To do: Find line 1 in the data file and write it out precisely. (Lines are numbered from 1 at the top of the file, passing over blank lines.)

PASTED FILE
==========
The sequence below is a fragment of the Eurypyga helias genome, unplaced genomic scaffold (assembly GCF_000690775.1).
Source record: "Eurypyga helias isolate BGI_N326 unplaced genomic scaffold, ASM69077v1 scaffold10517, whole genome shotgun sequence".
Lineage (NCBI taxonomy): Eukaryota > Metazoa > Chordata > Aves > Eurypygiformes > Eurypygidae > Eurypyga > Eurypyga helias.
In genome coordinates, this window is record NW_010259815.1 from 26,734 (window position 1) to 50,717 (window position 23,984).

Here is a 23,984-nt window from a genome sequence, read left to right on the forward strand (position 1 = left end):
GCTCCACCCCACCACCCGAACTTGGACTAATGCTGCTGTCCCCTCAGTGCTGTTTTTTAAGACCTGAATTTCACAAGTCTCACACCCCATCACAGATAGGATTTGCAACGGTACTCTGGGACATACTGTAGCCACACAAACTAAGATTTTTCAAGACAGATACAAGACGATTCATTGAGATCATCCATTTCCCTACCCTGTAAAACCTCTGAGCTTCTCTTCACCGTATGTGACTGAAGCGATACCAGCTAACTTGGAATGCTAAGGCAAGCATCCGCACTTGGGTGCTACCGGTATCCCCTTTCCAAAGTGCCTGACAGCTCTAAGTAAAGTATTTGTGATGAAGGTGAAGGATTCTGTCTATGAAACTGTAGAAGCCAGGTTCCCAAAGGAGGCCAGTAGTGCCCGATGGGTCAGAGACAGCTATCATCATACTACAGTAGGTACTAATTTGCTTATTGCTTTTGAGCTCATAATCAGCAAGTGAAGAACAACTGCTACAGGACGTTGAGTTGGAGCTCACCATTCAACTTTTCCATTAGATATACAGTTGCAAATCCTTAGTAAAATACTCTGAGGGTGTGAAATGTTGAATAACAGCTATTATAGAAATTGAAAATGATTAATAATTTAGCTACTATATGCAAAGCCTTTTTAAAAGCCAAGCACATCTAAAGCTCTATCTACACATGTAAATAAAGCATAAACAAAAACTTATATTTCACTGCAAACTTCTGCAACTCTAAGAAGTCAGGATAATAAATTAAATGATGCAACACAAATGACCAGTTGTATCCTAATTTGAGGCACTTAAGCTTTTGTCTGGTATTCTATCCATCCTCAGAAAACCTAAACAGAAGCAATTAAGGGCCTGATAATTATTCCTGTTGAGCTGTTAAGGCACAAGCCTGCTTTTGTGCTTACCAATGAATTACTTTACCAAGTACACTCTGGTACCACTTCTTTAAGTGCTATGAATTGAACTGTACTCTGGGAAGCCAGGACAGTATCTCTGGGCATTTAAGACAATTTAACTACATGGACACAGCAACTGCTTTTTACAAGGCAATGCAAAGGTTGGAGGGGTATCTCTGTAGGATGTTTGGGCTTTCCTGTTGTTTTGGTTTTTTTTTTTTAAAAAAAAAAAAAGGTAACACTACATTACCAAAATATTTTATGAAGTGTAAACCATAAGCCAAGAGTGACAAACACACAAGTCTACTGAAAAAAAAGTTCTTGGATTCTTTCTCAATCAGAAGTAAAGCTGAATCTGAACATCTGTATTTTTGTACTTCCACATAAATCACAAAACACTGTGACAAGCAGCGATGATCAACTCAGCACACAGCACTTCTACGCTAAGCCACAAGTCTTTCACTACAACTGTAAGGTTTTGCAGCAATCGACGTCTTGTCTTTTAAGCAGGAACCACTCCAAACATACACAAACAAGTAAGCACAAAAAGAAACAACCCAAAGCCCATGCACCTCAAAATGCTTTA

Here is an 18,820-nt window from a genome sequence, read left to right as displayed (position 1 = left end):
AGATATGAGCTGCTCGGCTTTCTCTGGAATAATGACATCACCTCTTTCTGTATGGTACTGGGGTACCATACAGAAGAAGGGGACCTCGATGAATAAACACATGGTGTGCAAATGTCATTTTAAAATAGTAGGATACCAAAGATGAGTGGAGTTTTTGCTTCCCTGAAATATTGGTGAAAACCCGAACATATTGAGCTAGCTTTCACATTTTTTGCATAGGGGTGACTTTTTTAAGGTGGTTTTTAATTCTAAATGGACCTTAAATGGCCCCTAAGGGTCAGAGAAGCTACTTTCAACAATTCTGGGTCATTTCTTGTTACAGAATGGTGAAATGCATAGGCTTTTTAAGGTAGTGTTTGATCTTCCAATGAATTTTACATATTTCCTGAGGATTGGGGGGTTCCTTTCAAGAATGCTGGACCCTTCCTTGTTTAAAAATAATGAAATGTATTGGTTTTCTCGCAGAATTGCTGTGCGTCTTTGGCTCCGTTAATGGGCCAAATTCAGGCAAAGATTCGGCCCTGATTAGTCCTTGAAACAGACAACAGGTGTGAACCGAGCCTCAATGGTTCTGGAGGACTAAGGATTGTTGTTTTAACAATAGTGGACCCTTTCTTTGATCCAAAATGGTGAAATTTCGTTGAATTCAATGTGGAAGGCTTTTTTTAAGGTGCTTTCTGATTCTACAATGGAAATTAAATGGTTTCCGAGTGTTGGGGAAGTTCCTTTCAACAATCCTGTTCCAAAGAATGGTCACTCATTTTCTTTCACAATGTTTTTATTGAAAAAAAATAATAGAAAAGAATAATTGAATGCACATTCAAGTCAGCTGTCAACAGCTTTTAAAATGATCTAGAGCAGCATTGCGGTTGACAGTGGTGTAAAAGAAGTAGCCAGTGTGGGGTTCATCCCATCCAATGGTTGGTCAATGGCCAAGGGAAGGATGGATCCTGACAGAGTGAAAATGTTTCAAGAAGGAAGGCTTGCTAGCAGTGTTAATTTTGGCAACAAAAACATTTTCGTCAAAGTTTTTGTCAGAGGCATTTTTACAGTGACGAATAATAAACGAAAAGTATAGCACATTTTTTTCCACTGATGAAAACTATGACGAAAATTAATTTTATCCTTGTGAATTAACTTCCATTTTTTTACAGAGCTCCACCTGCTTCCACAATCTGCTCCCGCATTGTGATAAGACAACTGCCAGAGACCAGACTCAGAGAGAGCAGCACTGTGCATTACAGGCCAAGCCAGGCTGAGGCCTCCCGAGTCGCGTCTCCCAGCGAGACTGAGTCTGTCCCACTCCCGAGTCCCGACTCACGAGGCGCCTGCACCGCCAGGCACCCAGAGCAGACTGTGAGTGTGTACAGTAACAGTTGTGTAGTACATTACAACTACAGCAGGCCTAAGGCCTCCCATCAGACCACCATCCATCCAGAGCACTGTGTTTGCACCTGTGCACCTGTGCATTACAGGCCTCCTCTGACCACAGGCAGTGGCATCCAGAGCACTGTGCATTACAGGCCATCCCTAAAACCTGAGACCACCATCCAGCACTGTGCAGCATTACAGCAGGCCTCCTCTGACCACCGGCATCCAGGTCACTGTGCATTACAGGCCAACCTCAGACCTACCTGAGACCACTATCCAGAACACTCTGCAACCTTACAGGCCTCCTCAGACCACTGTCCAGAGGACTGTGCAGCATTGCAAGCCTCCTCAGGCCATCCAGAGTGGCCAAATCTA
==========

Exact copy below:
The sequence below is a fragment of the Eurypyga helias genome, unplaced genomic scaffold (assembly GCF_000690775.1).